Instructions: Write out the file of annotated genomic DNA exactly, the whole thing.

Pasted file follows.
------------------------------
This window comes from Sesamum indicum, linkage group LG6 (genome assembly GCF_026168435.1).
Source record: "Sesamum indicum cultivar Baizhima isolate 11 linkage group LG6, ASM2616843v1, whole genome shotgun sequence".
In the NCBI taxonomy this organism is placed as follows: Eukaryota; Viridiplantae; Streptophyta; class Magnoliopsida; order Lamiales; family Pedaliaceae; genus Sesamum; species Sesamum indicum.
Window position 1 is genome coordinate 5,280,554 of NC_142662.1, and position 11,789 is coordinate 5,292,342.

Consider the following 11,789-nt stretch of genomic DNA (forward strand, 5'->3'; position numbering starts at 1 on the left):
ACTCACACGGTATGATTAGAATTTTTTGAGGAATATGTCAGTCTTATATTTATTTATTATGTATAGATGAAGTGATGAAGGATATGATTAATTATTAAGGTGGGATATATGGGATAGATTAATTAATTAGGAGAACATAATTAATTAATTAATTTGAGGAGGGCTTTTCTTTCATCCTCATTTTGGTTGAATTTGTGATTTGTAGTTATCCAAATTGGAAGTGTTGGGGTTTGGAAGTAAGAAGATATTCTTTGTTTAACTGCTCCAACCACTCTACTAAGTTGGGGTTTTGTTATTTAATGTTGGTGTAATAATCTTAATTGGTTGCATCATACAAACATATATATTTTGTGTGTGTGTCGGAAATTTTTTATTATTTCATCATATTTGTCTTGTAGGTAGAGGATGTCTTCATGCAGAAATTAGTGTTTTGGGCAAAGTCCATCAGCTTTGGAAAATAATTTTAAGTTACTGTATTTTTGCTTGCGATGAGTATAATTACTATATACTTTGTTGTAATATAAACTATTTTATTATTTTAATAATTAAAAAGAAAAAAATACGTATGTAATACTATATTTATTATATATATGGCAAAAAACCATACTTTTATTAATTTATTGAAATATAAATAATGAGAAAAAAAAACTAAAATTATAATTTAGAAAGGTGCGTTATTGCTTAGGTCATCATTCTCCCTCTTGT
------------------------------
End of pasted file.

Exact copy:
This window comes from Sesamum indicum, linkage group LG6 (genome assembly GCF_026168435.1).
Source record: "Sesamum indicum cultivar Baizhima isolate 11 linkage group LG6, ASM2616843v1, whole genome shotgun sequence".
In the NCBI taxonomy this organism is placed as follows: Eukaryota; Viridiplantae; Streptophyta; class Magnoliopsida; order Lamiales; family Pedaliaceae; genus Sesamum; species Sesamum indicum.
Window position 1 is genome coordinate 5,280,554 of NC_142662.1, and position 11,789 is coordinate 5,292,342.

Consider the following 11,789-nt stretch of genomic DNA (forward strand, 5'->3'; position numbering starts at 1 on the left):
ACTCACACGGTATGATTAGAATTTTTTGAGGAATATGTCAGTCTTATATTTATTTATTATGTATAGATGAAGTGATGAAGGATATGATTAATTATTAAGGTGGGATATATGGGATAGATTAATTAATTAGGAGAACATAATTAATTAATTAATTTGAGGAGGGCTTTTCTTTCATCCTCATTTTGGTTGAATTTGTGATTTGTAGTTATCCAAATTGGAAGTGTTGGGGTTTGGAAGTAAGAAGATATTCTTTGTTTAACTGCTCCAACCACTCTACTAAGTTGGGGTTTTGTTATTTAATGTTGGTGTAATAATCTTAATTGGTTGCATCATACAAACATATATATTTTGTGTGTGTGTCGGAAATTTTTTATTATTTCATCATATTTGTCTTGTAGGTAGAGGATGTCTTCATGCAGAAATTAGTGTTTTGGGCAAAGTCCATCAGCTTTGGAAAATAATTTTAAGTTACTGTATTTTTGCTTGCGATGAGTATAATTACTATATACTTTGTTGTAATATAAACTATTTTATTATTTTAATAATTAAAAAGAAAAAAATACGTATGTAATACTATATTTATTATATATATGGCAAAAAACCATACTTTTATTAATTTATTGAAATATAAATAATGAGAAAAAAAAACTAAAATTATAATTTAGAAAGGTGCGTTATTGCTTAGGTCATCATTCTCCCTCTTGT